There are both internal and external evidences that the Bible is truly God’s Word. The internal evidences are those things within the Bible that testify of its divine origin. One of the first internal evidences that the Bible is truly God’s Word is seen in its unity. Even though it is really sixty-six individual books, written on three continents, in three different languages, over a period of approximately 1500 years, by more than 40 authors who came from many walks of life, the Bible remains one unified book from beginning to end without contradiction. This unity is unique from all other books and is evidence of the divine origin of the words which God moved men to record.

Another of the internal evidences that indicates the Bible is truly God’s Word is the prophecies contained within its pages. The Bible contains hundreds of detailed prophecies relating to the future of individual nations including Israel, certain cities, and mankind. Other prophecies concern the coming of One who would be the Messiah, the Saviour of all who would believe in Him. Unlike the prophecies found in other religious books or those by men such as Nostradamus, biblical prophecies are extremely detailed. There are over three hundred prophecies concerning Jesus Christ in the Old Testament. Not only was it foretold where He would be born and His lineage, but also how He would die and that He would rise again. There simply is no logical way to explain the fulfilled prophecies in the Bible other than by divine origin. There is no other religious book with the extent or type of predictive prophecy that the Bible contains.

A third internal evidence of the divine origin of the Bible is its unique authority and power. While this evidence is more subjective than the first two, it is no less a powerful testimony of the divine origin of the Bible. The Bible’s authority is unlike any other book ever written. This authority and power are best seen in the way countless lives have been transformed by the supernatural power of God’s Word. Drug addicts have been cured by it, homosexuals set free by it, derelicts and deadbeats transformed by it, hardened criminals reformed by it, sinners rebuked by it, and hate turned to love by it. The Bible does possess a dynamic and transforming power that is only possible because it is truly God’s Word.

There are also external evidences that indicate the Bible is truly the Word of God. One is the historicity of the Bible. Because the Bible details historical events, its truthfulness and accuracy are subject to verification like any other historical document. Through both archaeological evidences and other writings, the historical accounts of the Bible have been proven time and time again to be accurate and true. In fact, all the archaeological and manuscript evidence supporting the Bible makes it the best-documented book from the ancient world. The fact that the Bible accurately and truthfully records historically verifiable events is a great indication of its truthfulness when dealing with religious subjects and doctrines and helps substantiate its claim to be the very Word of God.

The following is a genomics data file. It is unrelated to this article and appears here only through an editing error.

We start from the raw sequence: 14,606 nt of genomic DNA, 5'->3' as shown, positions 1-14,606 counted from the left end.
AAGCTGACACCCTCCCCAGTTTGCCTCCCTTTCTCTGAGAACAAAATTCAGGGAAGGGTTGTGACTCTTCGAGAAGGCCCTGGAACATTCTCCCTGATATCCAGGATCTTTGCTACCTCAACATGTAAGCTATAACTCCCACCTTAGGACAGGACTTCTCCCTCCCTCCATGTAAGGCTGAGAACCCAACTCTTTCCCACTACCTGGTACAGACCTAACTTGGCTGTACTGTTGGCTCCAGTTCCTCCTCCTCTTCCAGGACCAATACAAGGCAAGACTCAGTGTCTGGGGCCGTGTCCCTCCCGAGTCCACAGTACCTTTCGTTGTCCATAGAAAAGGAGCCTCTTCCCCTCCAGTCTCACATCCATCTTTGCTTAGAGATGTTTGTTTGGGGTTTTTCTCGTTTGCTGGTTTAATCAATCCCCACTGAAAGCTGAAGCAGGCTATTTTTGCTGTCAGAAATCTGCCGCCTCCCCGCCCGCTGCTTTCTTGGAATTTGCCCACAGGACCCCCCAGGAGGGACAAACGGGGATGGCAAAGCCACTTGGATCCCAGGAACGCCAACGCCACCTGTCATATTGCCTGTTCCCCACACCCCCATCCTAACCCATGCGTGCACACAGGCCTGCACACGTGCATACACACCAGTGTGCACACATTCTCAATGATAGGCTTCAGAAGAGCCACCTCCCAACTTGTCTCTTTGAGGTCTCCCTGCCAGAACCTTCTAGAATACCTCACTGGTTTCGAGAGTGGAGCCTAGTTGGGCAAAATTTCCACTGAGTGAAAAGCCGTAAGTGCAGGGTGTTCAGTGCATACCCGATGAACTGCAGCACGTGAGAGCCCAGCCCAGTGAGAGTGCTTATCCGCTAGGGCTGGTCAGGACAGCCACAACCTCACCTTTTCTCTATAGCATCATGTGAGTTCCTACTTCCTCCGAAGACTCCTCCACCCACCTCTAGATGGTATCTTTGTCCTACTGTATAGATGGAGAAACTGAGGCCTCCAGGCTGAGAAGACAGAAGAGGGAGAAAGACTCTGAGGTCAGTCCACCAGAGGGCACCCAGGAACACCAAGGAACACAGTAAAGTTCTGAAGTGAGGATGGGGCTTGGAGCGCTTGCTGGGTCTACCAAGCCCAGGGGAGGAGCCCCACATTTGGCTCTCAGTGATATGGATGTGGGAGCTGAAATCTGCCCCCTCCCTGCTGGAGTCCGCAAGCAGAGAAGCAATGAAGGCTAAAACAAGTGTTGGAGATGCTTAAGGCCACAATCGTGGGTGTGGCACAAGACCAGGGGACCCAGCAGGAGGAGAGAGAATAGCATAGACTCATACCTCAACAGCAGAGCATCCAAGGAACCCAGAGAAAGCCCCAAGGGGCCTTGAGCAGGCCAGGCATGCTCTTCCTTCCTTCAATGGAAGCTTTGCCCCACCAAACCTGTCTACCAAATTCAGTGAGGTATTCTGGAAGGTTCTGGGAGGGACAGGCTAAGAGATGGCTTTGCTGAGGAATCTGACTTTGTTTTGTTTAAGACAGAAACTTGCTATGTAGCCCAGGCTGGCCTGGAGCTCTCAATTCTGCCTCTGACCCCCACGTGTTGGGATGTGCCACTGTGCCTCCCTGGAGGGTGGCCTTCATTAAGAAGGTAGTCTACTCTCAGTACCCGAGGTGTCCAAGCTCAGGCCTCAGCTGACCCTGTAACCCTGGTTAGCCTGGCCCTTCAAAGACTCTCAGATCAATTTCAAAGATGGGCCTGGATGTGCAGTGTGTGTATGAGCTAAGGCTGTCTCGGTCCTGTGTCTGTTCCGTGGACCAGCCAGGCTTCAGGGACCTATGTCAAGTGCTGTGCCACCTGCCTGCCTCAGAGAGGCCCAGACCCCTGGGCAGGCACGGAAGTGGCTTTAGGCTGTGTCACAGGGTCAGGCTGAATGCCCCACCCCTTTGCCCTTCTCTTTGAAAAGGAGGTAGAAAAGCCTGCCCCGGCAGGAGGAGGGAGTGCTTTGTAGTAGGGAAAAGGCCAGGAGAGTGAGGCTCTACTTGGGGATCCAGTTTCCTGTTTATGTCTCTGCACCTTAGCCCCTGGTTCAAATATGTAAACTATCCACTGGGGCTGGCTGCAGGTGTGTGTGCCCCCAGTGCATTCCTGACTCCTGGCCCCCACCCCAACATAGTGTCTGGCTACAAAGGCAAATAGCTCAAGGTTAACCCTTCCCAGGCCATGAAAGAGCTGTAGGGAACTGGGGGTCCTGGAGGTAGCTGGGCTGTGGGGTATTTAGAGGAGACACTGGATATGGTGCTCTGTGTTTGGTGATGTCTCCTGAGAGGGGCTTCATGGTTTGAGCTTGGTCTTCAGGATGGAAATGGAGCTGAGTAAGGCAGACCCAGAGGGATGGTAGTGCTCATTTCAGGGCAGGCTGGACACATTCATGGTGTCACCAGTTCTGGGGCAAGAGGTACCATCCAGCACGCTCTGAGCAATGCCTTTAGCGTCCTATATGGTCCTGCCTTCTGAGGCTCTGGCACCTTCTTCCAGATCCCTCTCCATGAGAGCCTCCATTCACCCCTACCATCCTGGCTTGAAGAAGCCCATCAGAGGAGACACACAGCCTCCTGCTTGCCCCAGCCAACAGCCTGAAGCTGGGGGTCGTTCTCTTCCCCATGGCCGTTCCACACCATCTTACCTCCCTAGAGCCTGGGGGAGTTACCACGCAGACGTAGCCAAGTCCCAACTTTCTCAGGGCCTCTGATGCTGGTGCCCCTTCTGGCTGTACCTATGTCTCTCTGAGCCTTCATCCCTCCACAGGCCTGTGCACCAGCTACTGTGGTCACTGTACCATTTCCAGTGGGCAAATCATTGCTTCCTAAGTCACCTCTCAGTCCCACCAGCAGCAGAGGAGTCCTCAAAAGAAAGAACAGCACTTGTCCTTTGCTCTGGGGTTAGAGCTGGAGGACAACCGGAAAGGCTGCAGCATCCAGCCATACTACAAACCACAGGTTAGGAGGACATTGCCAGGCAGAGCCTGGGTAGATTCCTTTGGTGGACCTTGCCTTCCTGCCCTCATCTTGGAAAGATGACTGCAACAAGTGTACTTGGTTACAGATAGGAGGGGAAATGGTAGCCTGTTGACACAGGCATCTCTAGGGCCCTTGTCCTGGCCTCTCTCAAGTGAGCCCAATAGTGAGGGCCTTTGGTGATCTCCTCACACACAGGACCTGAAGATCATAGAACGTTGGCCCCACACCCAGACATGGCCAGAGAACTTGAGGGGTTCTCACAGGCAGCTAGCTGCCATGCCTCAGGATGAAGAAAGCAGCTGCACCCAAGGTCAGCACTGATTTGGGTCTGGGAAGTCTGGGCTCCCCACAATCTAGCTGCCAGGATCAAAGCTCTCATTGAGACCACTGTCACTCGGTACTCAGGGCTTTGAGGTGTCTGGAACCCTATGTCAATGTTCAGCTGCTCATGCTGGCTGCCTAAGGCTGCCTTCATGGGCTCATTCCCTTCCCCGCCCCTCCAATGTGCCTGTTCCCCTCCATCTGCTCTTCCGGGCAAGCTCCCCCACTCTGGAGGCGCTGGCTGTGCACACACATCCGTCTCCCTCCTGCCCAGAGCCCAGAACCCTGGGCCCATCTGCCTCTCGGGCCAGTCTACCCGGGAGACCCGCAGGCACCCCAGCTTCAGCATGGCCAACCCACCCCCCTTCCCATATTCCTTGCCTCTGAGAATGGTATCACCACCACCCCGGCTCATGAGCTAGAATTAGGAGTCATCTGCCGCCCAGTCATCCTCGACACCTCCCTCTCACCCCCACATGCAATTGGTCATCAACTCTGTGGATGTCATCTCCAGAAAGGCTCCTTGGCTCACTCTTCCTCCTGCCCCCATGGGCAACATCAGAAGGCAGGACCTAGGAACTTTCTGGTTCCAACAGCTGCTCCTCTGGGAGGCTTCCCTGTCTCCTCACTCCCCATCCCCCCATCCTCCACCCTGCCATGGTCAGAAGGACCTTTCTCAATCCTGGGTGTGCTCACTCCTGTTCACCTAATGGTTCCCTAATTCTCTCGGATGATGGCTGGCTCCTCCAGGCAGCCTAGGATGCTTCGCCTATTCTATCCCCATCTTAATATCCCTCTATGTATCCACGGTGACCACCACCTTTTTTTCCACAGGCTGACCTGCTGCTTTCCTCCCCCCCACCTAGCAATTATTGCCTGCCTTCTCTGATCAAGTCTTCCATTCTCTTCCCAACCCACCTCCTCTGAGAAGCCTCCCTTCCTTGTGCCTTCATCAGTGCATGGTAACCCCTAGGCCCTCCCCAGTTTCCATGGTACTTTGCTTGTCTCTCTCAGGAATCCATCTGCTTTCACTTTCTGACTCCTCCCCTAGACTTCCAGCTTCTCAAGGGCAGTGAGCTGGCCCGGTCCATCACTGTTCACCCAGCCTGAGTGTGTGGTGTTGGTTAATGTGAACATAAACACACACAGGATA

Another external evidence that the Bible is truly God’s Word is the integrity of its human authors. As mentioned earlier, God used men from many walks of life to record His words. In studying the lives of these men, we find them to be honest and sincere. The fact that they were willing to die often excruciating deaths for what they believed testifies that these ordinary yet honest men truly believed God had spoken to them. The men who wrote the New Testament and many hundreds of other believers (1 Corinthians 15:6) knew the truth of their message because they had seen and spent time with Jesus Christ after He had risen from the dead. Seeing the risen Christ had a tremendous impact on them. They went from hiding in fear to being willing to die for the message God had revealed to them. Their lives and deaths testify to the fact that the Bible truly is God’s Word.

A final external evidence that the Bible is truly God’s Word is the indestructibility of the Bible. Because of its importance and its claim to be the very Word of God, the Bible has suffered more vicious attacks and attempts to destroy it than any other book in history. From early Roman Emperors like Diocletian, through communist dictators and on to modern-day atheists and agnostics, the Bible has withstood and outlasted all of its attackers and is still today the most widely published book in the world.

Throughout time, skeptics have regarded the Bible as mythological, but archaeology has confirmed it as historical. Opponents have attacked its teaching as primitive and outdated, but its moral and legal concepts and teachings have had a positive influence on societies and cultures throughout the world. It continues to be attacked by pseudo-science, psychology, and political movements, yet it remains just as true and relevant today as it was when it was first written. It is a book that has transformed countless lives and cultures throughout the last 2000 years. No matter how its opponents try to attack, destroy, or discredit it, the Bible remains; its veracity and impact on lives is unmistakable. The accuracy which has been preserved despite every attempt to corrupt, attack, or destroy it is clear testimony to the fact that the Bible is truly God’s Word and is supernaturally protected by Him. It should not surprise us that, no matter how the Bible is attacked, it always comes out unchanged and unscathed. After all, Jesus said, “Heaven and earth will pass away, but my words will never pass away” (Mark 13:31). After looking at the evidence, one can say without a doubt that, yes, the Bible is truly God’s Word.

 

If there is no God, from Rev. Roy Almquist

A minister recently spoke with a person who is facing a personal crisis through the illness of a loved one. She shared with him the challenges she is experiencing from friends, who, like Job’s friends, are asking her how she can believe in God when someone she loves is so ill. She said she did not know how to respond.